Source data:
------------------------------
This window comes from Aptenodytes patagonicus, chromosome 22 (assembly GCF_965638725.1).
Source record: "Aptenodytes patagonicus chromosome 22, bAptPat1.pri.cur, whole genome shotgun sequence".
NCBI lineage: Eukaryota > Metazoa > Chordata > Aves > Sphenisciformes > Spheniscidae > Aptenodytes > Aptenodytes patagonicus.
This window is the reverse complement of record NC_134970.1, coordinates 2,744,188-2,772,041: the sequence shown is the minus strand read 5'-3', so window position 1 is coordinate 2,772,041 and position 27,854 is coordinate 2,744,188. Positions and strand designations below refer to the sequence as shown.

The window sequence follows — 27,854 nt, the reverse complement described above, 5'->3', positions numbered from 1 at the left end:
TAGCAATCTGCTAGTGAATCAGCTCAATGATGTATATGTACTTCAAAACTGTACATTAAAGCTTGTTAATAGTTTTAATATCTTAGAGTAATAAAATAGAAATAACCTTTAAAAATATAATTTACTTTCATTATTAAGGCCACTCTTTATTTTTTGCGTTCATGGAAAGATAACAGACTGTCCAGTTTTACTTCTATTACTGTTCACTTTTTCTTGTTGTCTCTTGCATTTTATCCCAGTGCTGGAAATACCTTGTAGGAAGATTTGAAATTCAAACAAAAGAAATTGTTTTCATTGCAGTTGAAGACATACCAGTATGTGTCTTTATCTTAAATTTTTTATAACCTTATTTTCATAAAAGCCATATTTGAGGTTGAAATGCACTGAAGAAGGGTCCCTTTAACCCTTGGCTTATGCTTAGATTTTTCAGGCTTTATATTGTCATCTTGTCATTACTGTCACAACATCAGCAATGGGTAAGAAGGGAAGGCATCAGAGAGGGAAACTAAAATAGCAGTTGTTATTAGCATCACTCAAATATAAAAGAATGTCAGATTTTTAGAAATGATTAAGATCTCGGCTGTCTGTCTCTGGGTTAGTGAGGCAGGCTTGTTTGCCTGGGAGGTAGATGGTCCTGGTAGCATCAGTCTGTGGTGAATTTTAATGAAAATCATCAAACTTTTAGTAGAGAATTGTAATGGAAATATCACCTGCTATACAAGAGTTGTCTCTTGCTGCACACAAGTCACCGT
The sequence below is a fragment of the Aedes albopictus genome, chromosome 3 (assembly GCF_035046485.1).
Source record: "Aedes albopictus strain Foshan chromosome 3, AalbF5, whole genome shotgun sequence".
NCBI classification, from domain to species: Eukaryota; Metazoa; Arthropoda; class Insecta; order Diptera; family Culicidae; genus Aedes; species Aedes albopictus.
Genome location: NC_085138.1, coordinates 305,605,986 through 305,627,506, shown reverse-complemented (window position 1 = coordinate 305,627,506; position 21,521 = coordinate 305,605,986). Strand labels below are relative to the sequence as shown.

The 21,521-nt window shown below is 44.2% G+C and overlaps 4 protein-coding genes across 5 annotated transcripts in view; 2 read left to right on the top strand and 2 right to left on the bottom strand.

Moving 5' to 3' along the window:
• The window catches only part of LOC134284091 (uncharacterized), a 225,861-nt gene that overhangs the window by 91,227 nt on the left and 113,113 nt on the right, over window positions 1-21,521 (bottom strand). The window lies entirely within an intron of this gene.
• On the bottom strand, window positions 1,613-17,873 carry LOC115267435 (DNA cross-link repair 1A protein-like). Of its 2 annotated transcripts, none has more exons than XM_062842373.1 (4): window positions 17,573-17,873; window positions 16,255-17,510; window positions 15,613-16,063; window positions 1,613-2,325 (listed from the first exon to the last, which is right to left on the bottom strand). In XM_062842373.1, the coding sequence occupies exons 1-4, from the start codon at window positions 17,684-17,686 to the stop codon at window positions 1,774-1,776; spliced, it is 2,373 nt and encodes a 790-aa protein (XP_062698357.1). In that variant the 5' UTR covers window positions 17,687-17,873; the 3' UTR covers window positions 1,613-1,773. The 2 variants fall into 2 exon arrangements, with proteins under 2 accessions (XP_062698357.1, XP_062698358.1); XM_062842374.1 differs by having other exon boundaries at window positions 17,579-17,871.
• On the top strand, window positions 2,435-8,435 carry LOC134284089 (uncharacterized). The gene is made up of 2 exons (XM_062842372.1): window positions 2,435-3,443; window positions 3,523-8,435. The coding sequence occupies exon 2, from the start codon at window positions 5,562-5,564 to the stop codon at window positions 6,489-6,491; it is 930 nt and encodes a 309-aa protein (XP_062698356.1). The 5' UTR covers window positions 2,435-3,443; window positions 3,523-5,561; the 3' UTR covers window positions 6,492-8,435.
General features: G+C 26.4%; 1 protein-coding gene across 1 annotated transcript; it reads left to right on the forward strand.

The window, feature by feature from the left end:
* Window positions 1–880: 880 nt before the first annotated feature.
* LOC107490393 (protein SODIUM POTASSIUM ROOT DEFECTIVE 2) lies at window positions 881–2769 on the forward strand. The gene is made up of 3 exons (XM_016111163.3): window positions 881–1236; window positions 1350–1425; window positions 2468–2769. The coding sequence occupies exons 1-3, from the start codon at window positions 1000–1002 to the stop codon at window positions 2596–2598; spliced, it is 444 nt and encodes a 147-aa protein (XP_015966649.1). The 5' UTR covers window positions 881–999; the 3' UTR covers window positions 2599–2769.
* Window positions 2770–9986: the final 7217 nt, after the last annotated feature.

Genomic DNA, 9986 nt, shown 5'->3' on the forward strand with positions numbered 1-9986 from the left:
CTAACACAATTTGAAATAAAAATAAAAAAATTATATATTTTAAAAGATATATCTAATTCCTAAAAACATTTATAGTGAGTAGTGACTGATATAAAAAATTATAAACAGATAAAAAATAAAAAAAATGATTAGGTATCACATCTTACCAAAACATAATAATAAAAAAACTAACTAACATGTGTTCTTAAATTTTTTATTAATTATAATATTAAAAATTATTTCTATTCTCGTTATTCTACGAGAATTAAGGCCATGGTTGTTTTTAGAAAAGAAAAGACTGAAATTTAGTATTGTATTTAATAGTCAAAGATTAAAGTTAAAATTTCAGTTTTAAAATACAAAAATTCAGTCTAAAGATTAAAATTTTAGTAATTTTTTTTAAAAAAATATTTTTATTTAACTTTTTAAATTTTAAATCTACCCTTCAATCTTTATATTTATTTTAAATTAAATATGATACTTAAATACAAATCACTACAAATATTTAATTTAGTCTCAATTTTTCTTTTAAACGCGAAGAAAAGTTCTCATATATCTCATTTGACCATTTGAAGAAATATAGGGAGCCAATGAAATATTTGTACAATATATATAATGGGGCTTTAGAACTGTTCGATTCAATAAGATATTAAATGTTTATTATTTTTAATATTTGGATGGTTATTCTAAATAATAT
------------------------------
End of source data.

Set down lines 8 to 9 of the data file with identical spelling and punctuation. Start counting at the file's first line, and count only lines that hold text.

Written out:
Source record: "Aedes albopictus strain Foshan chromosome 3, AalbF5, whole genome shotgun sequence".
NCBI classification, from domain to species: Eukaryota; Metazoa; Arthropoda; class Insecta; order Diptera; family Culicidae; genus Aedes; species Aedes albopictus.